Elan Vitae

magazine

  • Will Amason

RISING ABOVE THE PAST LIFE LESSON OF SURVIVING THE TITANIC




The emergency alarm sounded and a red lightbulb at the top of the exit door began flashing. I was waist deep in the rising water of the engine room of a damaged and distressed ship. With me was a man unknown to me but whose panic mirrored mine. Amidst the loud sounds of the ship’s roaring engines, the offensive emergency alarm and the rising cold, dark water, we worked feverishly to remedy the dire situation.


This was the recurring dream that plagued my early childhood around the ages of 4 or 5. During these dreams, the sense of panic and impending doom would swell to an almost unbearable amount before swiftly transitioning to a heavenly scene of a young innocent girl dressed all in white and holding a bouquet of flowers. Her essence was angelic and although she did not speak, her presence felt comforting.


In another instant, I would be transported back to the panic and doom of the sinking ship, then back to the comforting presence of this angelic little girl. This back-and-forth shifting of my awareness happened multiple times until the two scenes seemed to be strobing. It was this strobing effect that would wake me up, drenched in sweat, breathing heavily, and feeling anxious.


By the time I was 10 or 11, this dream began to fade from my memory.


At 16, a road trip with my parents led us to Long Beach, California to tour the Queen Mary, a retired British ocean liner. I was uneasy as we boarded the ship, but by the time we reached the engine room, I was in a full-on panic attack. “I can’t do this!” I yelled, and ran toward the exit of the ship as fast as I could. With my feet back on dry dock, I finally caught my breath and began to reclaim my sense of safety.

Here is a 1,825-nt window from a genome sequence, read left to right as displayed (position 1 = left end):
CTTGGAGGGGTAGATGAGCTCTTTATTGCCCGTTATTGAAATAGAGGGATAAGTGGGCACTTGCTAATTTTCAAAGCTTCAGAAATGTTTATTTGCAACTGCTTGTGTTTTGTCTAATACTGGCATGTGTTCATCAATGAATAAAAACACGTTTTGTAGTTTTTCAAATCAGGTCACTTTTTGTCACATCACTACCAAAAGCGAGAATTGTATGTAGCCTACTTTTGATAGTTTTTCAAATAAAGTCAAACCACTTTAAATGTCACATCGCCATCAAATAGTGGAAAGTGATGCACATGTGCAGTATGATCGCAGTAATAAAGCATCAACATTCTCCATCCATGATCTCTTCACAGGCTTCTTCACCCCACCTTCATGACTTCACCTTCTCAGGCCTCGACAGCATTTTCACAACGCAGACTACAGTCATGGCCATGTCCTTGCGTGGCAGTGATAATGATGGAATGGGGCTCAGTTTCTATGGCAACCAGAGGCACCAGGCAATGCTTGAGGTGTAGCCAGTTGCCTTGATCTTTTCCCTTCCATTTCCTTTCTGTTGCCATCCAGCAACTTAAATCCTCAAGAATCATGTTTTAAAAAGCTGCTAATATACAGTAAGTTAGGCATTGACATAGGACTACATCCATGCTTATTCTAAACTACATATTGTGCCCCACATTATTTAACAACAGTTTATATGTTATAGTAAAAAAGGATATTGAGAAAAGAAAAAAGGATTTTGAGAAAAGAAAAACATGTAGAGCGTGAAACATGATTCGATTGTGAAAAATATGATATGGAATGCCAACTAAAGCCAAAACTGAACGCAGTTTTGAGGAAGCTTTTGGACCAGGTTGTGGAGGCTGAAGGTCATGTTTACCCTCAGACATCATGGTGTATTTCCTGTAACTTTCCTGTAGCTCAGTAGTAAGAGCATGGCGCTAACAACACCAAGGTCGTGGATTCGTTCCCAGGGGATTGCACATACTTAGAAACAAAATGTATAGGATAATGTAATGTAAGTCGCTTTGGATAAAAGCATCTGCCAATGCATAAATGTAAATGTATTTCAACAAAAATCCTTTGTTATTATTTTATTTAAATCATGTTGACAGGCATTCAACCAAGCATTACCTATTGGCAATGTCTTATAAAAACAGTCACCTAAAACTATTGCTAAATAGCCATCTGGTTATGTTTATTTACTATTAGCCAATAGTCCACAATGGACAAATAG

At 35, I was tricked by some friends into attending the opening night debut of James Cameron’s epic film, Titanic. The incredibly well-dramatized scenes gave rise to the same anxiety and panic that had plagued me all those years ago when touring the ship. The combination of music, true-to-life sounds and imagery as the ship began taking on water, trapping those below deck behind a gate, was more than I could bear. “I can’t watch any more of this film” I declared in a very loud voice. Within three seconds of my declaration, the film mysteriously froze. My friends chuckled and teased that my declaration had stopped the film. A technician appeared to apologize for the delay but assured the audience that it would be up and running again soon.